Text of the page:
This portion of the tutorial will acquaint you with the National Historic Preservation Act (NHPA), focusing on Section 106. It will also provide an overview of the key steps in the Section 106 review process that derives from the regulations implementing Section 106. When you have finished, you should have a basic understanding of the purpose and requirements of Section 106, the key steps in the Section 106 review process, and the role of Section 106 in the context of FHWA’s transportation project delivery.


The NHPA is the national policy on the preservation of historic and cultural places. It established the Advisory Council on Historic Preservation (ACHP), which developed the regulations for implementing Section 106. Section 106 is triggered when a Federal agency determines that it has a type of undertaking that has the potential to affect historic properties. These are typically the same actions that trigger project review under the National Environmental Policy Act (NEPA). Although often integrated into the NEPA process, Section 106 imposes an independent legal requirement on FHWA and has distinct requirements apart from NEPA.

Section 106 requires a Federal agency, such as FHWA, to 1) take into account the effects of its actions on properties listed in or eligible for listing in the National Register of Historic Places (defined in the Section 106 regulations as “historic properties”), and 2) provide the ACHP an opportunity to comment on the agency’s actions. A Federal agency must complete these two requirements prior to the expenditure of any Federal funds or issuance of a Federal approval for a project.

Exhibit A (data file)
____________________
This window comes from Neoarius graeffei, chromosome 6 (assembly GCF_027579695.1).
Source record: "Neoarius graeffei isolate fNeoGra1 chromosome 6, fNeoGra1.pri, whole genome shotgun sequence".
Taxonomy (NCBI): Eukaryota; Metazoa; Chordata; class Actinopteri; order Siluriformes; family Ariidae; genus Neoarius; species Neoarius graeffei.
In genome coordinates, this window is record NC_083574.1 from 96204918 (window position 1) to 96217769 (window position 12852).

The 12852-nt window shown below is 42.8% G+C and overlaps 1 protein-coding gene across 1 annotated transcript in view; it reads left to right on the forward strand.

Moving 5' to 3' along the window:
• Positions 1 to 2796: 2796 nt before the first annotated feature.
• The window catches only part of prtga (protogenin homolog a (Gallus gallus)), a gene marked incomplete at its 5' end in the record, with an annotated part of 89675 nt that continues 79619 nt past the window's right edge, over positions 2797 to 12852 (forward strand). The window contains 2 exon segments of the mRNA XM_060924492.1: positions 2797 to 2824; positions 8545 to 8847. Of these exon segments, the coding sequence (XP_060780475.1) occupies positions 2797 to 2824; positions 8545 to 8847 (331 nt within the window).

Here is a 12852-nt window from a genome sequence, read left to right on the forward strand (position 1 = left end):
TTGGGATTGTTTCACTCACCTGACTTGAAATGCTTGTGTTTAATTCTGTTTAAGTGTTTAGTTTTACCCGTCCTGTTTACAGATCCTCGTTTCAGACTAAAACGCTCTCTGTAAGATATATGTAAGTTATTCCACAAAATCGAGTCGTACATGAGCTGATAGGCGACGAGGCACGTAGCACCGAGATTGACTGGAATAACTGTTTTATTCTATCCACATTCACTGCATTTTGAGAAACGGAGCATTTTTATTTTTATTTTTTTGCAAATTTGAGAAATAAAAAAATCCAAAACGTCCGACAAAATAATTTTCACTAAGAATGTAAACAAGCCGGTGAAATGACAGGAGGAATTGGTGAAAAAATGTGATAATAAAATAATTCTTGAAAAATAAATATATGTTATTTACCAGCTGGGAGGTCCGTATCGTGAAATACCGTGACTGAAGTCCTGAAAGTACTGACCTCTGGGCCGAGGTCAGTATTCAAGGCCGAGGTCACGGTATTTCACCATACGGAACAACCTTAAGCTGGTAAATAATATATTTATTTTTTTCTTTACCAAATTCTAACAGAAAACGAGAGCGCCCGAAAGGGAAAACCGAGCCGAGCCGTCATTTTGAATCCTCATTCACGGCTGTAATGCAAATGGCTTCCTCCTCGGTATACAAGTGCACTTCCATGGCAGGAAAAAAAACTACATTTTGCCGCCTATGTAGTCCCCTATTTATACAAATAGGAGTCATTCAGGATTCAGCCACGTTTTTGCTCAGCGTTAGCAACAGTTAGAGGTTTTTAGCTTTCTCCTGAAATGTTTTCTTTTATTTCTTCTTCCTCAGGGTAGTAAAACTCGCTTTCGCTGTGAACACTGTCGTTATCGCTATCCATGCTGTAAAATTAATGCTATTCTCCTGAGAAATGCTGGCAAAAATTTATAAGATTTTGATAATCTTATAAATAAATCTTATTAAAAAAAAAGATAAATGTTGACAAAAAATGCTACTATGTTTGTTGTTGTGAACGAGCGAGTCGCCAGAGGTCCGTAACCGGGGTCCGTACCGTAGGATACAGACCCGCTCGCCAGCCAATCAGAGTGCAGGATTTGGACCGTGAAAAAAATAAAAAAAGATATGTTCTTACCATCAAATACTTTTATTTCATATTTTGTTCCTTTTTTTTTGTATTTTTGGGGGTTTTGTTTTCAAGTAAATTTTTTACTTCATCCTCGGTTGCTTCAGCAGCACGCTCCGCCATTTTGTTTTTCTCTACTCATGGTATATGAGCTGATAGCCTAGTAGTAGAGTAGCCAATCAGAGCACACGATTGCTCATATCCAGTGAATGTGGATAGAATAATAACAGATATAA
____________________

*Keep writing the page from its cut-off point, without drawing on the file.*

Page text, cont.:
A photograph of a reinforced-concrete arch bridge spanning a waterway located in City Park in New Orleans.

A historic bridge is a typical project for FHWA to address Section 106. This reinforced-concrete arch bridge is located in City Park in New Orleans. Photograph courtesy of Mead & Hunt.

The ACHP’s Section 106 regulations lay out the process and steps on how a Federal agency is to address these two requirements, and thus fulfill the agency’s Section 106 responsibilities. The heart of this process is consultation with State Historic Preservation Officers (SHPOs), Federally recognized Tribes (Tribes), applicants for Federal funding or approvals, local governments, the public, and others with a demonstrated interest (see Section 106 Participants: Roles and Responsibilities).

Four key steps take place in the Section 106 review process:

  1. Initiating the Section 106 review process
  2. Identifying historic properties within a project area
  3. Assessing if a project will have an adverse effect on any historic properties
  4. If there is an adverse effect, identifying and ensuring the implementation of measures to resolve any adverse effect

For FHWA-funded or approved transportation projects, FHWA is legally responsible for seeing that the Section 106 process is carried out correctly, following the Section 106 regulations. In almost all cases, FHWA has the final authority in making Section 106 decisions. Specific exceptions to this legal responsibility and authority are discussed in more detail under Section 106 Participants: Roles and Responsibilities.

For questions or feedback on this subject matter content, please contact David Clarke.